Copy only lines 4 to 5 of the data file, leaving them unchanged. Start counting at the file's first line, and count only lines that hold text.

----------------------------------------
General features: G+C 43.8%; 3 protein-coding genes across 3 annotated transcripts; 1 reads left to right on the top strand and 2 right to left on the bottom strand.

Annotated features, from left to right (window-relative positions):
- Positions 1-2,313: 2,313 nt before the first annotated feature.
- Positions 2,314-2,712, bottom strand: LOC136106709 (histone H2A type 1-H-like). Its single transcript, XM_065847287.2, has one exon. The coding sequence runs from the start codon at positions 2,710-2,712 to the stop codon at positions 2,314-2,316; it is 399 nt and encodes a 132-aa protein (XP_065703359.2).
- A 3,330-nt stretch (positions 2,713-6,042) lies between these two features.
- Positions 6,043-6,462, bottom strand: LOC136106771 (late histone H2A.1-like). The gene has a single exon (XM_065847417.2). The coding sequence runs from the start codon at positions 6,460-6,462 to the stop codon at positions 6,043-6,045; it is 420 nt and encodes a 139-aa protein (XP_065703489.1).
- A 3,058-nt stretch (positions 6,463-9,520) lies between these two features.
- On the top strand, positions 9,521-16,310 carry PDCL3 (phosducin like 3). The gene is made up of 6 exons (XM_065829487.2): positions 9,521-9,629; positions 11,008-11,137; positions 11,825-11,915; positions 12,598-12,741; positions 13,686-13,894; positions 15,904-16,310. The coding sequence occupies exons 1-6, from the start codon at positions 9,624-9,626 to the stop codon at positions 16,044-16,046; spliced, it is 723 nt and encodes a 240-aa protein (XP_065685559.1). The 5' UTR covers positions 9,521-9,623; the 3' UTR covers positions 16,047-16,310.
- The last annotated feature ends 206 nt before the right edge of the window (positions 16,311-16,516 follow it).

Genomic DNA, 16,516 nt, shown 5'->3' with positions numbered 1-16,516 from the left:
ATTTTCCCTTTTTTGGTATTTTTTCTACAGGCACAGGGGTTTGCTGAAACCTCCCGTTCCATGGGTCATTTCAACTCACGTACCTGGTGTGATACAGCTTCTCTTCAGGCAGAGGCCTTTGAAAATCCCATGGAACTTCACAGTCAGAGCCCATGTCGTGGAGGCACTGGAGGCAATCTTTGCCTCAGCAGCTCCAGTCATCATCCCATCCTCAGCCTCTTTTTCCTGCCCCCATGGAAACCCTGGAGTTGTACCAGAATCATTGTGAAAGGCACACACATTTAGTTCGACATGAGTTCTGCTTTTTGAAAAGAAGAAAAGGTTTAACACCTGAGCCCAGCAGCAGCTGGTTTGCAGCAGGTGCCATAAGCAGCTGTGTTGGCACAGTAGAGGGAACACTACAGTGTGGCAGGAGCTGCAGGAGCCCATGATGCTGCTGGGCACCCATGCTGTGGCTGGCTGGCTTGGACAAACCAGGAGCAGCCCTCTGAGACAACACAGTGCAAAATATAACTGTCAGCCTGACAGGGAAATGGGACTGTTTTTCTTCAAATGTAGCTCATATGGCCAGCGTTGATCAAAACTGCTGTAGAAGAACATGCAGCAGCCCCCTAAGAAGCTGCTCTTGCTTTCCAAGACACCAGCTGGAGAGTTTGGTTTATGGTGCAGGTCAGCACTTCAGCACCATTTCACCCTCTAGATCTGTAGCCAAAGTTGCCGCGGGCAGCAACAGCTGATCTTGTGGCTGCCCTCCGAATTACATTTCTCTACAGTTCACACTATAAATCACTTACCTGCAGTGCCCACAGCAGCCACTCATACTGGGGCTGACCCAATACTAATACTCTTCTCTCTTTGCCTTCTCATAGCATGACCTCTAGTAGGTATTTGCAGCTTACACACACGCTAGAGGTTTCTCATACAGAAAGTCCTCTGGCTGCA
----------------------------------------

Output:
- Positions 2,314-2,712, bottom strand: LOC136106709 (histone H2A type 1-H-like). Its single transcript, XM_065847287.2, has one exon. The coding sequence runs from the start codon at positions 2,710-2,712 to the stop codon at positions 2,314-2,316; it is 399 nt and encodes a 132-aa protein (XP_065703359.2).
- A 3,330-nt stretch (positions 2,713-6,042) lies between these two features.